For the last decade or two, the use of holistic or alternative medicine has become increasingly popular in a world that is slowly getting tired of the number of chemicals and drugs being used to treat virtually anything. But what you may not know is that many of these same holistic treatments are finding their way into being used in the animal world. In fact, a number of veterinarians are offering holistic treatments right alongside "regular” treatments.
According to reports from the American Holistic Veterinary Medicine Association (AHVMA), holistic medicine is just as much about treating your dog as a whole rather than simply attempting to address a single problem. The theory behind this is that by treating your dog in this manner, you and your vet can provide him with care that is more humane, effective, and complete. The AHVMA states that "Holistic thinking is centered on love, empathy, and respect."
Acupuncture is a form of ancient Chinese medicine use to treat an incredibly diverse range of ailments from appetite to vomiting. It involves inserting tiny needles into very specific points on your dog's body. The spots are on nerves that, when stimulated in this manner, can help reduce stress, pain, nausea, and muscle spasms. It can also help improve your dog's appetite and his circulation. There is very little chance of any side effects, but the treatment has been found to be highly successful. Be sure to talk to your vet about starting this type of treatment and be sure the person you are considering using is properly trained and certified.
Both physical massage and acupressure are used to help relieve muscle and joint pain. They are also used to help your pup recover from an injury. You can give your dog a massage, which offers short-term relief, or have a professional do it for you. Acupressure involves applying pressure to the nerves instead of inserting needles into them, as with acupuncture. It offers similar relief to acupuncture, but the relief has a shorter lifespan. However, your dog is sure to appreciate a good massage from you on a regular basis. Your vet may be able to show you how to properly massage your dog or you can find an expert to teach you.
Just as nutrition plays a vital role in your health, so too does it in the health of your dog. In recent years there has been a movement away from commercial dog foods, as they contain far too many fillers and chemicals that have been found to be less than healthy for your dog.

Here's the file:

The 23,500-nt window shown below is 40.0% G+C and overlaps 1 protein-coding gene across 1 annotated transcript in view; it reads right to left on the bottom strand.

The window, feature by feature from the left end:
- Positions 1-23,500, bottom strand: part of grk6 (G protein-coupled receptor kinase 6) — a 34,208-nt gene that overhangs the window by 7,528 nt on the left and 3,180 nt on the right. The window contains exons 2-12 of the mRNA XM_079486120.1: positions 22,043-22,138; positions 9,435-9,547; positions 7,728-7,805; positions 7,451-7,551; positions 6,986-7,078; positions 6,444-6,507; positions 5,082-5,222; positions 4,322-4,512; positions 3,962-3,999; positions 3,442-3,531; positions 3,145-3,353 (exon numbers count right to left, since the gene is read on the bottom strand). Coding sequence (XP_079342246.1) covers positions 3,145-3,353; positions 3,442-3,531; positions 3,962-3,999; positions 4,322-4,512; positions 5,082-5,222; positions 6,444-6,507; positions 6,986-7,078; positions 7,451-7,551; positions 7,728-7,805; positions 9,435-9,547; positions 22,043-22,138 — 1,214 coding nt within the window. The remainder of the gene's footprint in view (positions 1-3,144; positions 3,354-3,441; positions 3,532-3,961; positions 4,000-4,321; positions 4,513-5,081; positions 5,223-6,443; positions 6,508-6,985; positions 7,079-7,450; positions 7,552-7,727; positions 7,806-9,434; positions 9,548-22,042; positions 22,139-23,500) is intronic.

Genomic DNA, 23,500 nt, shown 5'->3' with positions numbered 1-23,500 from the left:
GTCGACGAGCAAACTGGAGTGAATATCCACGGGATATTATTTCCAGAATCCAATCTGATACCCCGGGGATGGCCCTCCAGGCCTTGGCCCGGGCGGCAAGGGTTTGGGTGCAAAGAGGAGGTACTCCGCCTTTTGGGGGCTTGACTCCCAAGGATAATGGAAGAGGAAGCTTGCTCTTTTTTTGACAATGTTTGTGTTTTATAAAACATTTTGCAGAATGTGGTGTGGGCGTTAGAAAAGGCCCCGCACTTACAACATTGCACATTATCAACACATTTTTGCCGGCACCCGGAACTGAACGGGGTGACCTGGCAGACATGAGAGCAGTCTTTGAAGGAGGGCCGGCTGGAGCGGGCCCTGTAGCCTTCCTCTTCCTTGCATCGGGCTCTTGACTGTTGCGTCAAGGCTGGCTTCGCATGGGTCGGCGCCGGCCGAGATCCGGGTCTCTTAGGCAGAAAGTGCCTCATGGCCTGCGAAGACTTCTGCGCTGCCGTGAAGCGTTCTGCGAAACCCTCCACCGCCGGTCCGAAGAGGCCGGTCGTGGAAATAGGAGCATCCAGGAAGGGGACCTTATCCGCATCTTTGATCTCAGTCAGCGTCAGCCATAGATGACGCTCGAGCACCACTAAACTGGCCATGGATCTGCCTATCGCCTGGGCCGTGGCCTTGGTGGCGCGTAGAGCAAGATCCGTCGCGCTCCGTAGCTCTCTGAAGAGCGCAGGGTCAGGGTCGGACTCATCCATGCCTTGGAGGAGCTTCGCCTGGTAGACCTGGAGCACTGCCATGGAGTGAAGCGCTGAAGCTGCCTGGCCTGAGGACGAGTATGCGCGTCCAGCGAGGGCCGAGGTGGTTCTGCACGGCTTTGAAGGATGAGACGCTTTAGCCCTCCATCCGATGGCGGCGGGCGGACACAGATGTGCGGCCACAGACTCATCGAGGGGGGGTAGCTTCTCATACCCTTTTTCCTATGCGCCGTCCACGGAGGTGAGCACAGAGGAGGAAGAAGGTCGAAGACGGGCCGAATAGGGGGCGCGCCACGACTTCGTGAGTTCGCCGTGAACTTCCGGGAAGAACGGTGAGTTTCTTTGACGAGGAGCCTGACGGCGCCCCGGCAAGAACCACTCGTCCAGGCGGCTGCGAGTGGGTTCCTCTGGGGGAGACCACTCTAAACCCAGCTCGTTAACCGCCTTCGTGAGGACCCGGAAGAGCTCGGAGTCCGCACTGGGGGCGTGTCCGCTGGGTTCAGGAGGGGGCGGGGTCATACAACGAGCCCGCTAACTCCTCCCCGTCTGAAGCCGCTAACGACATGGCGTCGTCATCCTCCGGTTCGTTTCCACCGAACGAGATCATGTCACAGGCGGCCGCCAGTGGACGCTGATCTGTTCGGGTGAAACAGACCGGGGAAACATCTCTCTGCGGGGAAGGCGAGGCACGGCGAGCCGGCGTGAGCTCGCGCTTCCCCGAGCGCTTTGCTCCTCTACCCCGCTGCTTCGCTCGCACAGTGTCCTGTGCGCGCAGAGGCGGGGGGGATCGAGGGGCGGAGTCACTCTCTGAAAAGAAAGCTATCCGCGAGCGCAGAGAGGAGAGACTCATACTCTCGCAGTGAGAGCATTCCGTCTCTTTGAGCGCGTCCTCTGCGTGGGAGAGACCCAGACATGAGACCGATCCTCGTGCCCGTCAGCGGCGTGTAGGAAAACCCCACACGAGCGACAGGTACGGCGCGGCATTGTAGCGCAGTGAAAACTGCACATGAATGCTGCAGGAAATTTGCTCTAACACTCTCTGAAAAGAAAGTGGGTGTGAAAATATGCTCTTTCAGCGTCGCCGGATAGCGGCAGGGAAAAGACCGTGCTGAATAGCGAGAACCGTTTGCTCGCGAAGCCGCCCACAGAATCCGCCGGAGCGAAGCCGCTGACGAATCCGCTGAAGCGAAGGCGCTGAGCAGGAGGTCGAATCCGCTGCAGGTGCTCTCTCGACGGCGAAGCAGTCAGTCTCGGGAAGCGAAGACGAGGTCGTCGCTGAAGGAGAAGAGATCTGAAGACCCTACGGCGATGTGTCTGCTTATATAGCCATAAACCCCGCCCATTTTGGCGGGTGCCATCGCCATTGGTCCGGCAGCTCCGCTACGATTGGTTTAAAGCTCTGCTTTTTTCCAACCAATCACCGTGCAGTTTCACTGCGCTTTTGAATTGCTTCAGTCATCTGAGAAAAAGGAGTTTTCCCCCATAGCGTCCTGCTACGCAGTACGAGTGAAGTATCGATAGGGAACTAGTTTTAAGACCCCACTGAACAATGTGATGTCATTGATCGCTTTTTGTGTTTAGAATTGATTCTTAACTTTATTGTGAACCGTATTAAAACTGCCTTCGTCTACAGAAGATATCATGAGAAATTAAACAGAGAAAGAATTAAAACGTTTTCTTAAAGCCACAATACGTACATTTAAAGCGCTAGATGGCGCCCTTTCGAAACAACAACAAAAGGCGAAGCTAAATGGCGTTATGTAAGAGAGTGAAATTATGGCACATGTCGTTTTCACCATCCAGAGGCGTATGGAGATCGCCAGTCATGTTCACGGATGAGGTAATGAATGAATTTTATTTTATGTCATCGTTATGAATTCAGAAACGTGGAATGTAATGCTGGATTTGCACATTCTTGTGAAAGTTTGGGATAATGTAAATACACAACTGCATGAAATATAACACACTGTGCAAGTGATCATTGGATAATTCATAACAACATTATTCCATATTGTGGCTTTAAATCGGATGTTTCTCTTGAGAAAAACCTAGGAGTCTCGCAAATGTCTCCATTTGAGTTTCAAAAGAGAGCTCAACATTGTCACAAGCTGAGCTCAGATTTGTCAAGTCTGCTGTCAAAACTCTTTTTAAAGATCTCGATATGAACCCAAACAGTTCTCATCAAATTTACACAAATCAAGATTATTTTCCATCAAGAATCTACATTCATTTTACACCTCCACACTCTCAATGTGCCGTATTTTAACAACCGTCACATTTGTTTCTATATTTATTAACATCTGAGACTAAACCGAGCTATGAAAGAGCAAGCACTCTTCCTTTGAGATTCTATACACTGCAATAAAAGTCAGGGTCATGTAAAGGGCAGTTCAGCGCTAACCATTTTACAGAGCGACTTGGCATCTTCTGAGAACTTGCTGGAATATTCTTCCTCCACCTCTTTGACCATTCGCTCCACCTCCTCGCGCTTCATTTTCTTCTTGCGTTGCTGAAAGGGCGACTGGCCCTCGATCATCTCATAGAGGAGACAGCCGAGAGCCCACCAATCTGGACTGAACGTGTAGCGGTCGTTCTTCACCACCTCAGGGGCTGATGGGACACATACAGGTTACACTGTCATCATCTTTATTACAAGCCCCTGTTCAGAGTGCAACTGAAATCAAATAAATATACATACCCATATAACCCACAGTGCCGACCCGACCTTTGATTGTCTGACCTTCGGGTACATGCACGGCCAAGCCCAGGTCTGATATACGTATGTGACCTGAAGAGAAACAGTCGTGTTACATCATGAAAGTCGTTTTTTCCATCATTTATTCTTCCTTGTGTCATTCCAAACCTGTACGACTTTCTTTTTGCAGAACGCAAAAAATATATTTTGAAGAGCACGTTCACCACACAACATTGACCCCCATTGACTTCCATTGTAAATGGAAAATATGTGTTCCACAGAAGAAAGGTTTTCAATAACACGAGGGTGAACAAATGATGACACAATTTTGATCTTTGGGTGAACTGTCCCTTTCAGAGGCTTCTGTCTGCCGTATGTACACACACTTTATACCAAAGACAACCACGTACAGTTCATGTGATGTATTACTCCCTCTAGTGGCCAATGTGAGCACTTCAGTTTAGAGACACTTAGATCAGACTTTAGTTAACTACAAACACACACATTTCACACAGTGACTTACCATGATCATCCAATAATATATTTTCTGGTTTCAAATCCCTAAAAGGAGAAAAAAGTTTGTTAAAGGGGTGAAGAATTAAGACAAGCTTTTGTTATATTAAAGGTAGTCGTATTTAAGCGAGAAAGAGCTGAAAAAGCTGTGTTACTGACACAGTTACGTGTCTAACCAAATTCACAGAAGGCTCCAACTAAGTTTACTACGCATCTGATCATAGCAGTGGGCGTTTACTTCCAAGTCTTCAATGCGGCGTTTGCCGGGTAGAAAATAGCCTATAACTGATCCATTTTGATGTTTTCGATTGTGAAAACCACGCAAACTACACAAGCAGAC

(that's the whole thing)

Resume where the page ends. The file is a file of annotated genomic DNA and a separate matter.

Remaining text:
There are now several "whole food" pet foods on the market today that contain no fillers, no artificial ingredients, no chemicals, no hormones, or anything else that isn't considered natural. While these foods are much better for your dog, be sure to talk to your vet before making any changes to your dog's diet. This will help to ensure the transition is successful and you know what to look for in terms of any possible reactions to the change in food.
Mankind has been using herbs to treat virtually any imaginable medical condition, illness, or injury. Here again, the use of herbs is once again gaining popularity, including in the veterinary community. Many of the drugs in use today are derived from the ingredients found in herbs and other plants that have been concentrated. While many of these medications work swiftly and effectively, they are not without their share of side effects.
Herbal remedies use the same herbs and plants without them being processed, purified, and concentrated. In many cases, they are just as effective if not more so. While they might take a little longer to be fully effective, they tend to have far fewer side effects, making them a healthier choice. Because not all herbs are good for your dog, be sure to talk to your vet before using any type of herbal treatment.
Holistic treatments are rapidly gaining in popularity among pet owners and with good reason. However, for the sake of your dog's health, be sure to talk to your vet first and make sure his condition can be managed in this manner. If you are still not sure of your vet's answers, you can always seek a second opinion from a vet that specializes in holistic treatments for pets.